Developing Learner Agency: Guest Post by the Team Teaching Sisters, Michaela Loo & Tricia Pettis

By Barbara Bray

Join Barbara Bray in conversations with awesome educators, leaders, and influencers as they talk about their passion and purpose for planting seeds for change. Each podcast has a link to a related blog post with more information and resources.

Moving from Theory to Practice through Proficiencies, Pathways, and Profiles
Four years ago, we attended the Edina Summer Institute where Barbara Bray was sharing her expertise in personalized learning as the keynote speaker. She struck a chord with us on many levels that day but when she said, “Teachers are doing all the work…” our trajectory as teachers immediately changed. After her keynote, we set a goal. We planned to personalize our class one unit at a time, and that is exactly what we did.   
As we embarked on our personalized learning journey, we would never have imagined that a pandemic would have us all teaching and learning from home with very little lead time to prepare for this drastic and urgent shift. What quickly became clear was the optimal position our learners were in from the onset. Our gains in establishing systems and supports around personalized learning as instructional coaches and classroom teachers became levers we accessed to design an immediate response to teaching during a pandemic. Because our learners experienced opportunities to control, engage, and reflect in the learning process, they were able to capitalize on their established agency.   
There are countless definitions of personalized learning. We define personalized learning as three interrelated layers that involve:  

Placing learners at the center where multiple pathways are possible to develop essential skills, and competencies.
Guiding individuals to become agents of their learning through goal setting and reflecting on the learning processes. 
An active method where educators recognize the need for flexibility around pace, content, style, skill, background knowledge, location or some other learning dimension.  

Currently, we are personalized learning coaches and classroom teachers at South View Middle School in Edina, MN. South View Middle School, hosts multiple site visits and professional development training for personalized learning. When we reflect on the momentous growth around personalized learning in our school, we relate it back to two things: updated systems and job-embedded supports. Building systems that back effective and responsive teaching is essential. Establishing ongoing supports that remove barriers for professional growth (i.e. time, resources, strategies) are critical.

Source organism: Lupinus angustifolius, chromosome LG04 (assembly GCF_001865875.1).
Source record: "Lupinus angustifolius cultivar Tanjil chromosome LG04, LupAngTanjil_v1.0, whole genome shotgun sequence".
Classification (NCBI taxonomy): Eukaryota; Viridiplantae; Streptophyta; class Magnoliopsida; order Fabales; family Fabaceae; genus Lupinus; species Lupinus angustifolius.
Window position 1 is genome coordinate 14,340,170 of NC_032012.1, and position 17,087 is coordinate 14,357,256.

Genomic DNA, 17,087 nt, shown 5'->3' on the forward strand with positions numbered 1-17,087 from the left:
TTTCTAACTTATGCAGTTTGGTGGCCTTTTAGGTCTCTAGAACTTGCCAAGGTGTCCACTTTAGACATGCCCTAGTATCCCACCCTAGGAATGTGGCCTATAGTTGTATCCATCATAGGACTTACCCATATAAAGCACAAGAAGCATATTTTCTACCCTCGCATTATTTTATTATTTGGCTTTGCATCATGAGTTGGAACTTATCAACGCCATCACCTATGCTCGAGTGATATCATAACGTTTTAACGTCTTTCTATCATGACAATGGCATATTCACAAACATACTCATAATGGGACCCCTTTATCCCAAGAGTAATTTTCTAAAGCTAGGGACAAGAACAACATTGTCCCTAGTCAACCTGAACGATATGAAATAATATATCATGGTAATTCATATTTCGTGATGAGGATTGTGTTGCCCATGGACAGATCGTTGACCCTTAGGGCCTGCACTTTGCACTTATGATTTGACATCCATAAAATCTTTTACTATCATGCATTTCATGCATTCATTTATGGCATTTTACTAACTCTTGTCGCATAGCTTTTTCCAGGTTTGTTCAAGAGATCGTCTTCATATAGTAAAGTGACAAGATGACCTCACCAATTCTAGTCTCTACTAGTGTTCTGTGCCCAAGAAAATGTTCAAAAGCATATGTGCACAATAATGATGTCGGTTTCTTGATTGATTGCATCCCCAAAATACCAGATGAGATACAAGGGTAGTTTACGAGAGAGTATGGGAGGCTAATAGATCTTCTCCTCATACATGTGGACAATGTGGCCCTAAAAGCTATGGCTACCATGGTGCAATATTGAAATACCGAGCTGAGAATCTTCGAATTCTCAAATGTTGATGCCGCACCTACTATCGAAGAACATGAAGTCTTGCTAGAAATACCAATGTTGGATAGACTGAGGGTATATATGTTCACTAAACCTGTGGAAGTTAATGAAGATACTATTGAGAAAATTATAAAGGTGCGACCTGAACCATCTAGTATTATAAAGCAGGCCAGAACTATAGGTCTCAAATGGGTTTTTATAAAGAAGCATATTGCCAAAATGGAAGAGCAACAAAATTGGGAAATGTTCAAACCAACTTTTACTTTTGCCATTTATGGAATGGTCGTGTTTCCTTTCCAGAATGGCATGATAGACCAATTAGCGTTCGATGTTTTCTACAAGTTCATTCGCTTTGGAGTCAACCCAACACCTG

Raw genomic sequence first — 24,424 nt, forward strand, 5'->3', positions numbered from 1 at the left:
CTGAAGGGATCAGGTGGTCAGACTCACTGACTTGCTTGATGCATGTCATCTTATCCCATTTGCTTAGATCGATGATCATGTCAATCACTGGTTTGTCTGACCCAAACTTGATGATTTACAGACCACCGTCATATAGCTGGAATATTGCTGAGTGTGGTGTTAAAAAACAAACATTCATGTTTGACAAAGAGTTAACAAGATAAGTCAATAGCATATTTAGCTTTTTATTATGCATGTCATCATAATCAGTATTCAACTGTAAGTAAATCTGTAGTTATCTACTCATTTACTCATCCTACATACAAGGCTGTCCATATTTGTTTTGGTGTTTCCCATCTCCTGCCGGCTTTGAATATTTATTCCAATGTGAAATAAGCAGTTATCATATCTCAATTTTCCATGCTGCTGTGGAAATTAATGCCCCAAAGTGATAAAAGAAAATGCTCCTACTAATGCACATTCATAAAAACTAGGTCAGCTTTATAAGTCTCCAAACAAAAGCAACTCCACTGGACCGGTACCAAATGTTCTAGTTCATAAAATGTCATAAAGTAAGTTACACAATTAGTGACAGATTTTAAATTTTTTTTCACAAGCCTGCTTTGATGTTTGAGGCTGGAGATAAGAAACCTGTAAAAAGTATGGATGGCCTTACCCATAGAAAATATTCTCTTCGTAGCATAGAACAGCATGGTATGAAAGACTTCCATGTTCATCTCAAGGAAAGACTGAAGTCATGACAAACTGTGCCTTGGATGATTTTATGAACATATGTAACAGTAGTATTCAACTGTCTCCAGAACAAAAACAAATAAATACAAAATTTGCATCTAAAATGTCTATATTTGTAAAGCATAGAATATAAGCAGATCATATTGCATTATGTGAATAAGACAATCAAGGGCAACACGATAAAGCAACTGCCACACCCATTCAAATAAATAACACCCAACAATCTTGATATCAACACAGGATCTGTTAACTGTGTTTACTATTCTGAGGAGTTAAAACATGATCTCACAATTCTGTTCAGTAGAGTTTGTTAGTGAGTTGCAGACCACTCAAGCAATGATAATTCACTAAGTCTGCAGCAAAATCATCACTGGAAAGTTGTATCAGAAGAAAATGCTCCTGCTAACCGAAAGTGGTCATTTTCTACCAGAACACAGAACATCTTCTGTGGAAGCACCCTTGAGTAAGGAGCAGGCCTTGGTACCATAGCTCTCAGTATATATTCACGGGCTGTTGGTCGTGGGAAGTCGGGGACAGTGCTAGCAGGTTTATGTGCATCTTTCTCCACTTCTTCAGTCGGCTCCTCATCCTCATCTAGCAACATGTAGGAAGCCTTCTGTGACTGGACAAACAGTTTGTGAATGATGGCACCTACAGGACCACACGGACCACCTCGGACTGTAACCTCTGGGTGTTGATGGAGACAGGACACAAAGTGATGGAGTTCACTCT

One system we constructed in order to personalize the learning process was designing a school-wide unit guide accessible to any content area. The idea of the unit guide is to create a template with three key components that any teacher can adapt for their courses. The three components are the 3Ps, proficiencies, pathways, and profiles. The unit guide is a simple Google document that is shared with learners via Schoology or Google Classroom. The general template of the unit guide outlines the learning targets and standards (proficiencies), lays out the pacing of content (pathways), and gives learners a place to reflect and track their learning (profiles). Adopting the unit guide ensures each student has their own copy of a resource that provides consistent support for their learning experience. Further, the guide gives learners a foundation for which they can begin navigating and controlling their learning choices. When introducing the unit guide with learners we asked the question, “What is the purpose of this document?” To which they responded, “To track our learning, to know where we are going, to have resources…” 
Once we transitioned to distance learning we were still able to use the unit guide in the same way we did while we were in the classroom together. Learners knew where to find learning targets, set goals, access key resources, seek feedback, and reflect. Learners reported that their unit guides were extremely helpful, especially when many other elements of their school experience were dismantled and unpredictable.